NL East Preview

Filed under Chicago Cubs, Montreal Expos, New York Mets, Philadelphia Phillies, Pittsburgh Pirates, St. Louis Cardinals
April 6, 1969

ST. LOUIS – It’s frightening to envision the Cardinals as a stronger club in 1969, but frankly, it’s looks as though they are just that! Not only did GM Bing Devine succeed in plugging his outfield with another speedy veteran to go with Lou Brock and Curt Flood, he was able to bundle another package of surplus off to San Diego for Dave Guisti, a pitcher the Cards apparently wanted more than anyone knew. Vida Pinson, who batted above .300 four times in his 11 season with the Reds, is the new outfield playmate for Brock and Flood. Pinson takes over for the retired Roger Maris in right field, and gives the Cardinals the fastest outfield in all of baseball. First baseman Orlando Cepeda was shipped to Atlanta on St. Patrick’s Day, 1969 in exchange for catcher-first baseman Joe Torre. The rest of the infield is intact with Julian Javier, Dal Maxvill and Mike Shannon at the corner. The Cardinal pitching, of course, starts with Bob Gibson. Gibson’s 1968 MVP and Cy Young award campaign was breath taking. Gibson set an all-time NL record with an ERA of 1.12 that wiped out Grover Cleveland Alexander’s mark of 1.22 set in 1915. Gibson hurled 47 scoreless innings, a string that was broken on a wild pitch. Guisti, 29, led the Houston staff last season in several marks while pitching 251 innings and posting a 11-14 mark with a last place ball club. Nelson Briles and Ray Washburn round out the rotation. Mike Torrez, a right handed farm hand, may make a firm bid to join the rotation. The Cardinals are the overwhelming favorites to win the pennant in the National League for a third straight year. Odds in Las Vegas are posted at 5 to 7 for a Cardinal repeat.

PITTSBURGH, in the last 2 years has been losing more and enjoying it less. The Expansion Draft last October gave Pittsburgh a good chance to clean house. The Pirates were stripped of Donn Clendenon, Maury Wills, Manny Mota, and pitcher Al McBean, but three newcomers could be in the Opening Day lineup – catcher Manny Sanguillen, 3B Richie Hebner, and either Bob Robertson or Al Oliver at first. But right along with the degree of skill displayed by the rookies will be the Pirates’ success in dodging that big intangible called the casualty list. Bunning, Clemente, Stargell, Mazeroski, and Alley were all hit by the injury bug last season. Pittsburgh’s OF is set with Stargell, Matty Alou, and Clemente from left to right. Mazeroski and Alley are expected to be sound to return as the keystone combination. Hebner, 21, is seen as a clinch major leaguer at third. Robertson, 22, missed last season due to surgery for a kidney obstruction, but he led the Southern League’s triple crown in 1966. Manager Larry Shepard says Robertson has as much power as Willie McCovey. Fred Patek and Jose Pagan will share the utility duties. In last year’s pitching emergency, Steve Blass blossomed as #1 starter. Bob Veale won 12 despite some tough luck and Dock Ellis (6-4) and Bob Moose (9-8) look promising.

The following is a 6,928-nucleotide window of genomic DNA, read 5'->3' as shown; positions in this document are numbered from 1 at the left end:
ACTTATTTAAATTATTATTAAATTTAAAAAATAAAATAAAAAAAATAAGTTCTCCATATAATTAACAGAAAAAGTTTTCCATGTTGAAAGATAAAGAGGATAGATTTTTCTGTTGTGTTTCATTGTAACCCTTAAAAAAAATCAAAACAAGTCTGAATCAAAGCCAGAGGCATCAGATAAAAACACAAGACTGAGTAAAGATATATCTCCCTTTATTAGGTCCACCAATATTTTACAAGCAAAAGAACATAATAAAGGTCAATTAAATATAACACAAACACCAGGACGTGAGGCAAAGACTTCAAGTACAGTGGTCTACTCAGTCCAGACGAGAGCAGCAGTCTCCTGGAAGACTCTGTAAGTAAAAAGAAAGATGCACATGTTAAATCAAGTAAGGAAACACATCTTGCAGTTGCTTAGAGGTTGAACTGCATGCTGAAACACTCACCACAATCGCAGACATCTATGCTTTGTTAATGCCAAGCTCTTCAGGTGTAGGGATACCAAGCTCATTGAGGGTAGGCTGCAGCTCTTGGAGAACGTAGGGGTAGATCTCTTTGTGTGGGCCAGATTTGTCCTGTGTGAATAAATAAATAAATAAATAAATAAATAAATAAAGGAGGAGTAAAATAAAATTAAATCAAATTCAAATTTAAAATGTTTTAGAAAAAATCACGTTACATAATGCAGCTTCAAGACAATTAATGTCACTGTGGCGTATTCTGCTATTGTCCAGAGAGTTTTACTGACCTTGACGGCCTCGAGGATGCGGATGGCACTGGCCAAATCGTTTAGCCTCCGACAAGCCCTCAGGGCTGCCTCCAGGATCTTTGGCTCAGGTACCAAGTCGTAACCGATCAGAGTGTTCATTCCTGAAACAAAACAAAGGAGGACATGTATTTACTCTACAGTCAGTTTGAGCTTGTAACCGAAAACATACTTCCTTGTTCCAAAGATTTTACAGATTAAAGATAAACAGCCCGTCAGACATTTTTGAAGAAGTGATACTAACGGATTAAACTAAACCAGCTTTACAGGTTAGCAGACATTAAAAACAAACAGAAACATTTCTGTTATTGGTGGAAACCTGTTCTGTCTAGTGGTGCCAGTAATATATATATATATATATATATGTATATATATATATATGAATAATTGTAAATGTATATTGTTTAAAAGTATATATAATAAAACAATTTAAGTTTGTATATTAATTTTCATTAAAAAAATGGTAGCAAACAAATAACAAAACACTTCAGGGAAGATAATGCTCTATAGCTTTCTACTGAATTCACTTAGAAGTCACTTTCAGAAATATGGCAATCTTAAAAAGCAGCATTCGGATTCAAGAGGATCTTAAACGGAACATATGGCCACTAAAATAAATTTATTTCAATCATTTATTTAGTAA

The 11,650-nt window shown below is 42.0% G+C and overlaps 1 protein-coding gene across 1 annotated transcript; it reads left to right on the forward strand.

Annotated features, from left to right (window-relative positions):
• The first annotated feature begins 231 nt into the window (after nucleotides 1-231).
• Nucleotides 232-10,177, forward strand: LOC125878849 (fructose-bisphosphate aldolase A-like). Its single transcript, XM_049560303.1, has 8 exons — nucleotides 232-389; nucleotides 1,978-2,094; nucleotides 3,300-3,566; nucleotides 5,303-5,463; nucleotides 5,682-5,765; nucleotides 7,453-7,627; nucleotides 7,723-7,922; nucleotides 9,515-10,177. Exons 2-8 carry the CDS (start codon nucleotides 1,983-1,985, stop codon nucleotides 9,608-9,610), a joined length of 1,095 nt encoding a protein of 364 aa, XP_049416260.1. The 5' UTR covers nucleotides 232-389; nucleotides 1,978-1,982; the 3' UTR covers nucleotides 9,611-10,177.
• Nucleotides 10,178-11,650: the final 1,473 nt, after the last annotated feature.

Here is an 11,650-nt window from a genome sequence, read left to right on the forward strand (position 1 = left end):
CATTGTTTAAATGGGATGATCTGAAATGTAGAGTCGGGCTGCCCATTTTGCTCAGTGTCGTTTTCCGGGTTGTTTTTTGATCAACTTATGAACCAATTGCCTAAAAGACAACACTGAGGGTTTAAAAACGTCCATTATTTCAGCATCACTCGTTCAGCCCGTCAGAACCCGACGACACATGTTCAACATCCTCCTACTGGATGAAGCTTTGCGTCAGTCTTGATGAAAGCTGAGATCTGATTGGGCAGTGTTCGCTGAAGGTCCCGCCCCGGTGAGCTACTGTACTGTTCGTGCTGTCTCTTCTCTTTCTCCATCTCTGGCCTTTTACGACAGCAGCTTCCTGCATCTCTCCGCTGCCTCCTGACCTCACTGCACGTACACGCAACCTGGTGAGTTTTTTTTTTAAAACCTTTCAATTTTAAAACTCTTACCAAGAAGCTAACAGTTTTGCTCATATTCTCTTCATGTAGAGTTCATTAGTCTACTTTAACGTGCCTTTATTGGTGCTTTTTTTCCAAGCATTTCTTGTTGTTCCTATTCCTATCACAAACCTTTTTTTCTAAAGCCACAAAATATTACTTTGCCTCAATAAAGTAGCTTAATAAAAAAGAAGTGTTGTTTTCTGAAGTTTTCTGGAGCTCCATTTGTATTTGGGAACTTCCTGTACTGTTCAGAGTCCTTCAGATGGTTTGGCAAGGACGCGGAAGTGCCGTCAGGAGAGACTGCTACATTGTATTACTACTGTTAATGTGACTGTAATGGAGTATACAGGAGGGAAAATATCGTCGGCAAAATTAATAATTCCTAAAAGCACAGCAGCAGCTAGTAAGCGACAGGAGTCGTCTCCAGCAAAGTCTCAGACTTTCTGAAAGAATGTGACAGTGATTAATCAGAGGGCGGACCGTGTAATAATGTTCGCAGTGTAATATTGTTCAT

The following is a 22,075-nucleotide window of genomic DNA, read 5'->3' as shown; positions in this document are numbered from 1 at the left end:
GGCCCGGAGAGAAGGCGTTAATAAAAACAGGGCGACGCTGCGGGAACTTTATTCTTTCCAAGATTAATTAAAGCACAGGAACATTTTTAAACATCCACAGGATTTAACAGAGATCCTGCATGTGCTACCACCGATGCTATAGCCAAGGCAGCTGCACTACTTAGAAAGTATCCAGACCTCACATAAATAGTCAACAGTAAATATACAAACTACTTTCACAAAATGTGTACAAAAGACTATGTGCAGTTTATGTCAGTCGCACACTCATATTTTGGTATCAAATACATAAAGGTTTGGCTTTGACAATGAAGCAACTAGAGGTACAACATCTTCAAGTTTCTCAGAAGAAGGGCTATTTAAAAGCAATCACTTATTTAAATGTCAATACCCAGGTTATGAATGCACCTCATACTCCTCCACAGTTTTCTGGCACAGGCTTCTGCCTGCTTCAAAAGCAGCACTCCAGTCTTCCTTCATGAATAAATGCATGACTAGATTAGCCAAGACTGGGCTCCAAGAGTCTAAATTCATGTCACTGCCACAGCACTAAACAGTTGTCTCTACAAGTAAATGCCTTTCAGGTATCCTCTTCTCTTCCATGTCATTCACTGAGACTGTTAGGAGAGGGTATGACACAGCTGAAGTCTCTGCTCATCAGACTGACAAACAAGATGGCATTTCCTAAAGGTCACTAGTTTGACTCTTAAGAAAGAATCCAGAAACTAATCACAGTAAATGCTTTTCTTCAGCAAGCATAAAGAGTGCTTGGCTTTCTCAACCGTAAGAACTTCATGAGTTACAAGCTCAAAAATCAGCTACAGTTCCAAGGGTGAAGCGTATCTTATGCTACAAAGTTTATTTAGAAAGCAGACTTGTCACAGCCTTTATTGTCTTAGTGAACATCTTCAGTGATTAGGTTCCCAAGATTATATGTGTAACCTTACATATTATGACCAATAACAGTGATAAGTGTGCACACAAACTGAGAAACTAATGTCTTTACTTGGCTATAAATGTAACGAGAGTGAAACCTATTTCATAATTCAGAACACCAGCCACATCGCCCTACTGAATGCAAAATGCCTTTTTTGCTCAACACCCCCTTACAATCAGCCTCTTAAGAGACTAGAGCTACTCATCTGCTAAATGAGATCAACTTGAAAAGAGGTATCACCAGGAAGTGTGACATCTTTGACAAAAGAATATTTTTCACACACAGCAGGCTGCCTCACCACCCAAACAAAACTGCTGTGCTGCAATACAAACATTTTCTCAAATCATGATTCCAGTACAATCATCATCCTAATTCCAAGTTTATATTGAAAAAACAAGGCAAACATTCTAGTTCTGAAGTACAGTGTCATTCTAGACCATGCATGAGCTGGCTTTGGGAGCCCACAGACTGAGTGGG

CHICAGO moved away from their traditional stand-pat approach by acquiring Ted Aberanathy to help Phil Regan in the bullpen. Manager Leo Durocher undertakes his fourth season which a lot going for him. He has the best defensive team in the league, and good pitching anchored by Ferguson Jenkins, Bill Hands and the Regan-Abernathy tandem. It may come as a shock to some that Ken Holtzman, barely 23, is the “dean” of the Cub staff in point of service. He joined the club in late 1965 in the pre-Durocher days. LF Billy Williams, who has not missed a game in more than five seasons, will be playing in his 820th consecutive contest on Opening Day, 1969. Durocher seems satisfied with platoons of Willie Smith, Al Spangler, and Jim Hickman in right with Aldolfo Phillips in center. The infield is solid with Ernie Banks, whose retirement never seems to get any closer, at first, Glenn Beckert, Don Kessinger, and Ron Santo at third. Catcher Randy Hundley is an iron man behind the plate. The Cubs finished the second half strong. This may be the best Cub team in more than 20 years, and should challenge St. Louis for divisional title.